When I go to Barnes and Noble I love to peruse the new author section. Part of me visualizes my own book being there someday. The danger of this section is that the books usually look really good and there is a bigger risk of not-so-good books. I've had some victories and good finds in this section, but I've also found some real duds.
To look at the cover of Carla Buckley's The Things That Keep Us Here you would think it was a novel Jodi Picoult would have written. It definitely has a Picoultian (huh. She'd be proud to know someone put an -ian after her name. That's when you know you've hit the big time as a writer. ha!) look to it. I read the synopsis and I became intrigued because it sounded like it focused more on the relationships than on the tragedy going on around them.
Here's a brief summary of the story: Peter and Ann have a rocky marriage. Peter is a dork and says he can't be with her and their two daughters anymore (Right from the beginning I hate Peter because of this). Peter researches migratory bird patterns. An avian flu strikes America with a vengeance. Peter and his beautiful assistant, Shazia, are forced to take shelter with Ann and the two girls while the world falls into chaos outside the walls of their home. Suddenly Ann and Peter don't know who to trust. It's a story of basic human survival, human nature, and familial relationships.
It took me awhile to get used to Buckley's sparse writing that hints at naturalism and some sort of stream of consciousness. Really, it is quite good. It takes talent to give only certain details and still be able to pull out the story. Once I got used to her writing I enjoyed it.
Then things got a little predictable. I knew Ann's friend, Libby, would end up being an antagonist later on in the story. Something about the way she acted I knew Libby was not going to be a strong enough character to make it through the oncoming pandemic. That being said, there is a scene in which Libby and her husband Smith fight in the driveway. This fight seems to be a crucial point in the story but it never gets addressed afterward. That bugged me.
Ok. Now I'm going to address the characters.
Ann is by far the best character. She is the driving force that gets things done when the crap hits the fan. Her motherly instincts kick in and she finds she is willing to do whatever it takes to protect her family from the viral onslaught or any other force out there. In fact, I like her better when she's not with Peter. I don't know if Buckley did that on purpose.
Peter drives me nuts. He separates himself from his family, shirks his responsibilities as a husband and father to study birds. Wow. What an idiot. By the end of the story I do like him though.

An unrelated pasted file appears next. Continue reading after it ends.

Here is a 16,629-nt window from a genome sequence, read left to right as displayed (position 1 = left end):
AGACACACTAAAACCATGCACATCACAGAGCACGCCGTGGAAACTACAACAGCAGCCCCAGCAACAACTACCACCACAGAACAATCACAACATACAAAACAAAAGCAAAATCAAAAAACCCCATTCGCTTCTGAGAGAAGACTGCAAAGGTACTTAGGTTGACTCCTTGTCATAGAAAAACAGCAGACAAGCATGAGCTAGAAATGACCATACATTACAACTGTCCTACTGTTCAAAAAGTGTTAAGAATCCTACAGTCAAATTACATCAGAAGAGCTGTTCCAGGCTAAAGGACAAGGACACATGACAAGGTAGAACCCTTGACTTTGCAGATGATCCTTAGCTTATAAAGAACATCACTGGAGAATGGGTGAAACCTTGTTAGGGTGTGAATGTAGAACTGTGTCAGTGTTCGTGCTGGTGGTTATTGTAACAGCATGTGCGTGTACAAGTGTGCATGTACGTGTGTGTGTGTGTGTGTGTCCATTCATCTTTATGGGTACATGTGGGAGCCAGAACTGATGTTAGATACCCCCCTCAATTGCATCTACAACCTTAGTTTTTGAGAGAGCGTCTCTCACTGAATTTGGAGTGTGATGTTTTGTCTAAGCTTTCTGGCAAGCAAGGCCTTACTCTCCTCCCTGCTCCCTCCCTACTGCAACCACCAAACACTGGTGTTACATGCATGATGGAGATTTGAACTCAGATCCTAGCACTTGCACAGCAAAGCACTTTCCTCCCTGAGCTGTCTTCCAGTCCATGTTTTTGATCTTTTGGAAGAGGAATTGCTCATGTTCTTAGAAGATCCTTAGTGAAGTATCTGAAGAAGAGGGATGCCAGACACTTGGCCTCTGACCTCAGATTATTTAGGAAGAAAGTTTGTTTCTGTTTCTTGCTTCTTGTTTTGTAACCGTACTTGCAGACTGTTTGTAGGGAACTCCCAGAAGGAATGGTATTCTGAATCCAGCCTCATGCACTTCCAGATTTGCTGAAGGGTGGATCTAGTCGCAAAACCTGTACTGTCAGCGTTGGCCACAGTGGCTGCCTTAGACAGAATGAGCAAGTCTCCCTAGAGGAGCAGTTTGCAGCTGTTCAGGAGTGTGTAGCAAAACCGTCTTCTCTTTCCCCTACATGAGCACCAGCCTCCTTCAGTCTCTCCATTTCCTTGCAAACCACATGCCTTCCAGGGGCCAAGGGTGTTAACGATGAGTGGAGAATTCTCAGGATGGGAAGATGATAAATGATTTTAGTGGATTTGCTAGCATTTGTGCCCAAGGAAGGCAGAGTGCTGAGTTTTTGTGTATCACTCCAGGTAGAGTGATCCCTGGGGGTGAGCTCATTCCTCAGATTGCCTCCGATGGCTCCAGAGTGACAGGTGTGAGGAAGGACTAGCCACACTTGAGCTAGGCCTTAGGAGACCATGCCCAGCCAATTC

Ok. So. Peter and Ann do get back together. The whole story is revolved around their relationship. And then Buckley does something really cruel. She kills off Peter. I was so ticked at that. After that I ended up skimming the rest of the story because I lost interest. Granted, I never liked Peter, but I didn't want Ann to suffer more than she had to. She lost a baby, her best friend (she "betrays" Libby and won't let her inside the house when Ann knows Libby is sick), her kids hate her, and she loses her husband not once but twice. (Are you seeing the naturalism here? The characters never catch a break. Especially Ann.)
There are some cool things in the story. The avian flu soon symbolizes the chasm, the wedge that drives us apart from each other. In Peter and Ann's case it symbolizes the loss of their baby that resulted in the disintegration of their marriage. The coolest scene in the book is when Peter thinks he's infected and Ann is standing far from him and she wants to go to him but there's literally this monster between them, keeping them apart. It's this magical stuff that makes me realize that Buckley has major potential.
With that being said, this book was merely okay. Maybe it was the subject matter. I don't know. I just found myself not really caring about the characters after awhile. Ann remained my favorite until she got back with Peter. I wanted her to be stronger than that. Then there's the random shooting at the very end of the book. It just didn't make any sense.
So there you have it. I wouldn't necessarily recommend this book to anyone. It's a depressing book but it does have some literary value to it.
(I still need to come up with a good, unique rating system. If you have any suggestions, let me know!)
Jake Taylor graduated from Brigham Young University-Idaho with a Bachelor of Arts degree in professional writing. He is the author of The Tales of the Unluckiest Lucky Girl series. He is also an avid reader, traveler, movie-watcher, and music lover. He currently serves in the US Navy and is stationed in San Diego, CA.